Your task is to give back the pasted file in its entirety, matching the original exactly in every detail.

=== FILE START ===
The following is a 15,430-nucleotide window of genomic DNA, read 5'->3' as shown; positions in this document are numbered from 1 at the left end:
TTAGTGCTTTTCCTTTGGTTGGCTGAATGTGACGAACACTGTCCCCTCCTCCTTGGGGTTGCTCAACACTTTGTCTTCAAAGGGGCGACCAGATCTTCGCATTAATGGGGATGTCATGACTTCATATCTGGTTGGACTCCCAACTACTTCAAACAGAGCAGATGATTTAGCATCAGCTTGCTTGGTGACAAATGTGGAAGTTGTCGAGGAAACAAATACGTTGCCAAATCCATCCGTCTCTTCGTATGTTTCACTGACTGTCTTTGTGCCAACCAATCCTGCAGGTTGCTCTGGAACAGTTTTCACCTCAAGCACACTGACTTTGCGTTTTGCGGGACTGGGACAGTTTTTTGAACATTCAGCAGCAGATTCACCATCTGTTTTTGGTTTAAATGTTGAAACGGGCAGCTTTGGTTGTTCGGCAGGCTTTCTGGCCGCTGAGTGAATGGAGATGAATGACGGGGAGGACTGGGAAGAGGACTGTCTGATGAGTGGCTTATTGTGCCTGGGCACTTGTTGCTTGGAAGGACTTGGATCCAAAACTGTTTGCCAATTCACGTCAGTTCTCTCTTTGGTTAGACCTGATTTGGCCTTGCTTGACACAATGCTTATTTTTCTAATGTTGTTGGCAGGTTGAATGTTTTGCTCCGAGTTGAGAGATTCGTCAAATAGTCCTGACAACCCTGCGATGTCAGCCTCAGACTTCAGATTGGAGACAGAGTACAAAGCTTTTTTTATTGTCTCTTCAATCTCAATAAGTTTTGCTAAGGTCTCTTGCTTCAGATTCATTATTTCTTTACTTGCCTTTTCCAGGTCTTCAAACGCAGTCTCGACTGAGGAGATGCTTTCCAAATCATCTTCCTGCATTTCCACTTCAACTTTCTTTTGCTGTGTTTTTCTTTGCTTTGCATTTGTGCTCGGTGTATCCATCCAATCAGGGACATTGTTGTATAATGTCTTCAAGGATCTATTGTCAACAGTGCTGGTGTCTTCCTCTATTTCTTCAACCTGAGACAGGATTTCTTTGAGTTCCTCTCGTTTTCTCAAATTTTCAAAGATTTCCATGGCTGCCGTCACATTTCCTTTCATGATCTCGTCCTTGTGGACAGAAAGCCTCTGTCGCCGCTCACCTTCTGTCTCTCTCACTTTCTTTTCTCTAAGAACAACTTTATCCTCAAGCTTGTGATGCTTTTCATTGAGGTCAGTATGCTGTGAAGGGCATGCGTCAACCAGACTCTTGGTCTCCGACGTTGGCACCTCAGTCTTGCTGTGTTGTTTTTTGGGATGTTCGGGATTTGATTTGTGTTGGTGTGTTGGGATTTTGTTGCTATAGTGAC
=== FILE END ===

The following is a 15,430-nucleotide window of genomic DNA, read 5'->3' as shown; positions in this document are numbered from 1 at the left end:
TTAGTGCTTTTCCTTTGGTTGGCTGAATGTGACGAACACTGTCCCCTCCTCCTTGGGGTTGCTCAACACTTTGTCTTCAAAGGGGCGACCAGATCTTCGCATTAATGGGGATGTCATGACTTCATATCTGGTTGGACTCCCAACTACTTCAAACAGAGCAGATGATTTAGCATCAGCTTGCTTGGTGACAAATGTGGAAGTTGTCGAGGAAACAAATACGTTGCCAAATCCATCCGTCTCTTCGTATGTTTCACTGACTGTCTTTGTGCCAACCAATCCTGCAGGTTGCTCTGGAACAGTTTTCACCTCAAGCACACTGACTTTGCGTTTTGCGGGACTGGGACAGTTTTTTGAACATTCAGCAGCAGATTCACCATCTGTTTTTGGTTTAAATGTTGAAACGGGCAGCTTTGGTTGTTCGGCAGGCTTTCTGGCCGCTGAGTGAATGGAGATGAATGACGGGGAGGACTGGGAAGAGGACTGTCTGATGAGTGGCTTATTGTGCCTGGGCACTTGTTGCTTGGAAGGACTTGGATCCAAAACTGTTTGCCAATTCACGTCAGTTCTCTCTTTGGTTAGACCTGATTTGGCCTTGCTTGACACAATGCTTATTTTTCTAATGTTGTTGGCAGGTTGAATGTTTTGCTCCGAGTTGAGAGATTCGTCAAATAGTCCTGACAACCCTGCGATGTCAGCCTCAGACTTCAGATTGGAGACAGAGTACAAAGCTTTTTTTATTGTCTCTTCAATCTCAATAAGTTTTGCTAAGGTCTCTTGCTTCAGATTCATTATTTCTTTACTTGCCTTTTCCAGGTCTTCAAACGCAGTCTCGACTGAGGAGATGCTTTCCAAATCATCTTCCTGCATTTCCACTTCAACTTTCTTTTGCTGTGTTTTTCTTTGCTTTGCATTTGTGCTCGGTGTATCCATCCAATCAGGGACATTGTTGTATAATGTCTTCAAGGATCTATTGTCAACAGTGCTGGTGTCTTCCTCTATTTCTTCAACCTGAGACAGGATTTCTTTGAGTTCCTCTCGTTTTCTCAAATTTTCAAAGATTTCCATGGCTGCCGTCACATTTCCTTTCATGATCTCGTCCTTGTGGACAGAAAGCCTCTGTCGCCGCTCACCTTCTGTCTCTCTCACTTTCTTTTCTCTAAGAACAACTTTATCCTCAAGCTTGTGATGCTTTTCATTGAGGTCAGTATGCTGTGAAGGGCATGCGTCAACCAGACTCTTGGTCTCCGACGTTGGCACCTCAGTCTTGCTGTGTTGTTTTTTGGGATGTTCGGGATTTGATTTGTGTTGGTGTGTTGGGATTTTGTTGCTATAGTGAC